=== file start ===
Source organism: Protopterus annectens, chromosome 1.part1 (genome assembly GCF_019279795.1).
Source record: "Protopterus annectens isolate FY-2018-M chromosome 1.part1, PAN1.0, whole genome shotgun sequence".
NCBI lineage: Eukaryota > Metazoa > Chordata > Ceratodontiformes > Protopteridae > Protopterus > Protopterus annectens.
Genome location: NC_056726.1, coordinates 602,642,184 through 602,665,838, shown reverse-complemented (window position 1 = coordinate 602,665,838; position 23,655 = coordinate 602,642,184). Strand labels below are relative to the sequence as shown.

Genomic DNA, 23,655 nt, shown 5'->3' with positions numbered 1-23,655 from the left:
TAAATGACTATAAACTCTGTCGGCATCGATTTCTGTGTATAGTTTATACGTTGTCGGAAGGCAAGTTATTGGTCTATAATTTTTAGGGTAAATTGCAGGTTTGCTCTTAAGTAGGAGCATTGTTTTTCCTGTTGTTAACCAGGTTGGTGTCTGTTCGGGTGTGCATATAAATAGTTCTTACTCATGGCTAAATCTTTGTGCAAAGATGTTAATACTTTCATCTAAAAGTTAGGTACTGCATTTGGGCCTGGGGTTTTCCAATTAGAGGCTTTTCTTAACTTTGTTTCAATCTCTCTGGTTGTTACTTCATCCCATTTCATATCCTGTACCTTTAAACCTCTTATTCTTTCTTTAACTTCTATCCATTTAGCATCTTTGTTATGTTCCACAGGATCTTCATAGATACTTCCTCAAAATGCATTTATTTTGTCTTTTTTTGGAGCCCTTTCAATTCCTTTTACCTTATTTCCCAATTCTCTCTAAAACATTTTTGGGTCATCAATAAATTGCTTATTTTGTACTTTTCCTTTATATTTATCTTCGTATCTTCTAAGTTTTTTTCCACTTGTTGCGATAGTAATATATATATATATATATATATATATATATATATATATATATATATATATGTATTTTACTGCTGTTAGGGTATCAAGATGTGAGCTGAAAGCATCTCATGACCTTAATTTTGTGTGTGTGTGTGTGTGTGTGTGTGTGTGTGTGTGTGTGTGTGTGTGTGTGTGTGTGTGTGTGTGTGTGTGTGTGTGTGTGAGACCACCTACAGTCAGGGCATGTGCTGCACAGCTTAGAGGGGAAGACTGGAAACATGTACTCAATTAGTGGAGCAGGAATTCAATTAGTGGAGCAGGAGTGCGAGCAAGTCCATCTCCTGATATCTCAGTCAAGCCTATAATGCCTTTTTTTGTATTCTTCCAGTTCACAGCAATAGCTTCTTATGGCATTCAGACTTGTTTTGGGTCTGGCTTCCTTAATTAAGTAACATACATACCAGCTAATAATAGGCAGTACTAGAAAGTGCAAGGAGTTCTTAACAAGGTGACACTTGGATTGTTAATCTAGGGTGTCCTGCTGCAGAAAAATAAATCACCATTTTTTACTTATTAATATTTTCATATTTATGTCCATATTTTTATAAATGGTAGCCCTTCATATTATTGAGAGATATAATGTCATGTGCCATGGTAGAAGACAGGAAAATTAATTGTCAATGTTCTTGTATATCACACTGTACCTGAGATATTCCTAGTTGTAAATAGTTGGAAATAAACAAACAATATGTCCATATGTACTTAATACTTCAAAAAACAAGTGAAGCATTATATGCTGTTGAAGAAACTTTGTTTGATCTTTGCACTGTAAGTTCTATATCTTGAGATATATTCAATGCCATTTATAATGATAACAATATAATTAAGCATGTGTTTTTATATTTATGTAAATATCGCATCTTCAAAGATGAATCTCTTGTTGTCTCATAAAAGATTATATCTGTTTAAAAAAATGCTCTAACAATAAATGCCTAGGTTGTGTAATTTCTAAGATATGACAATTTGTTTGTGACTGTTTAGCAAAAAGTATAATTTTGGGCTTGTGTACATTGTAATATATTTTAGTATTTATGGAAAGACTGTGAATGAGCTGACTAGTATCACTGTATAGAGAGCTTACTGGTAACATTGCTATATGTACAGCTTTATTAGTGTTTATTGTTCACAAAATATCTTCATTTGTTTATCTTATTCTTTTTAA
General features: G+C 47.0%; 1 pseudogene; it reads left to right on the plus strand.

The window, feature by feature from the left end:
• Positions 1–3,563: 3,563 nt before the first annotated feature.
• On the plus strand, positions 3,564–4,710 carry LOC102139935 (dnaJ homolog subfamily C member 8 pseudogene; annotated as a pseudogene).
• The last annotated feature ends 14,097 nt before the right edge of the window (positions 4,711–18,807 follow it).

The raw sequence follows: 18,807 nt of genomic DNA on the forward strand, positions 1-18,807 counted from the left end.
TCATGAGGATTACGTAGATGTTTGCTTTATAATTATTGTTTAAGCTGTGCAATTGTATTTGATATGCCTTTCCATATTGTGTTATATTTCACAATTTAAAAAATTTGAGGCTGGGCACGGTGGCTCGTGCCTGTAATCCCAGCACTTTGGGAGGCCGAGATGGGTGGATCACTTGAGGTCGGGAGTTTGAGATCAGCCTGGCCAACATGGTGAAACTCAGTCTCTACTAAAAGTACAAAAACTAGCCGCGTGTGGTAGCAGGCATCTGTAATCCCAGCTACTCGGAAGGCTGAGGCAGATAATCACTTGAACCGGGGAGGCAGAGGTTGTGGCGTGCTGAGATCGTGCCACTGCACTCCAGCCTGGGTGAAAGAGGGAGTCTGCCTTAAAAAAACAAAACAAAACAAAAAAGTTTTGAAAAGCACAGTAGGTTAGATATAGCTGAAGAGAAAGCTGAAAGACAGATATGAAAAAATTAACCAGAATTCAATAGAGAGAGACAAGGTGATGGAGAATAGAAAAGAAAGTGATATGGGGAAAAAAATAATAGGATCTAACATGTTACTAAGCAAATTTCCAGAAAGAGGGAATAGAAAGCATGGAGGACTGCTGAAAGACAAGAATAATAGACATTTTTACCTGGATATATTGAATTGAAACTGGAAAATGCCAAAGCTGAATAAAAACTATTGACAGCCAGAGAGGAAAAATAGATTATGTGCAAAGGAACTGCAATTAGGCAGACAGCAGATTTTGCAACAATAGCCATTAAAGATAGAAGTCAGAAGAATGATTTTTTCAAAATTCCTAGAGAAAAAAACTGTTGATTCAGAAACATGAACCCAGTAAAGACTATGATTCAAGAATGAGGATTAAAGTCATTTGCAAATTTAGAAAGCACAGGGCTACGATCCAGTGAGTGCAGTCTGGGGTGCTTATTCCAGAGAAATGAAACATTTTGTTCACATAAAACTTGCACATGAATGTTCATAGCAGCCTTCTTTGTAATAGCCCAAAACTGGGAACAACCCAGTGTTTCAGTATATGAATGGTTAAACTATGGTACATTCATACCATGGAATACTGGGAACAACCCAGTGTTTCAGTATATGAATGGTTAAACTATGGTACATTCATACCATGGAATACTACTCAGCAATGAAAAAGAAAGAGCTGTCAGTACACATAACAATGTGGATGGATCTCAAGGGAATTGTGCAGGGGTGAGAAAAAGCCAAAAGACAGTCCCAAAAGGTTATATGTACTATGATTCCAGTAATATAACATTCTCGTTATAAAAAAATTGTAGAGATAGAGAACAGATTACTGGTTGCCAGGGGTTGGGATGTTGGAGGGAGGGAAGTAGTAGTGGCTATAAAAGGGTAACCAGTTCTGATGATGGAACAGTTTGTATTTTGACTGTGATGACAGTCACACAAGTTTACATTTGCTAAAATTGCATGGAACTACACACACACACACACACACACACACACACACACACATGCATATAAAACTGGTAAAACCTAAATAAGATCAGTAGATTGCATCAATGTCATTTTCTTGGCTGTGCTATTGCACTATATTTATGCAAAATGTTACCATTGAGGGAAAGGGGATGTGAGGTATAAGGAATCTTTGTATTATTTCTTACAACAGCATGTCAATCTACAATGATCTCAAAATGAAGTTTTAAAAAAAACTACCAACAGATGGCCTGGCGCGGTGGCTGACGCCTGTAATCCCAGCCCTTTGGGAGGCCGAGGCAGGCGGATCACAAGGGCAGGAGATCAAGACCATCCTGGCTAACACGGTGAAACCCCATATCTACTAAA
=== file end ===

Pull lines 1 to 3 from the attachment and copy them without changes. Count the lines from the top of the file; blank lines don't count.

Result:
Source organism: Protopterus annectens, chromosome 1.part1 (genome assembly GCF_019279795.1).
Source record: "Protopterus annectens isolate FY-2018-M chromosome 1.part1, PAN1.0, whole genome shotgun sequence".
NCBI lineage: Eukaryota > Metazoa > Chordata > Ceratodontiformes > Protopteridae > Protopterus > Protopterus annectens.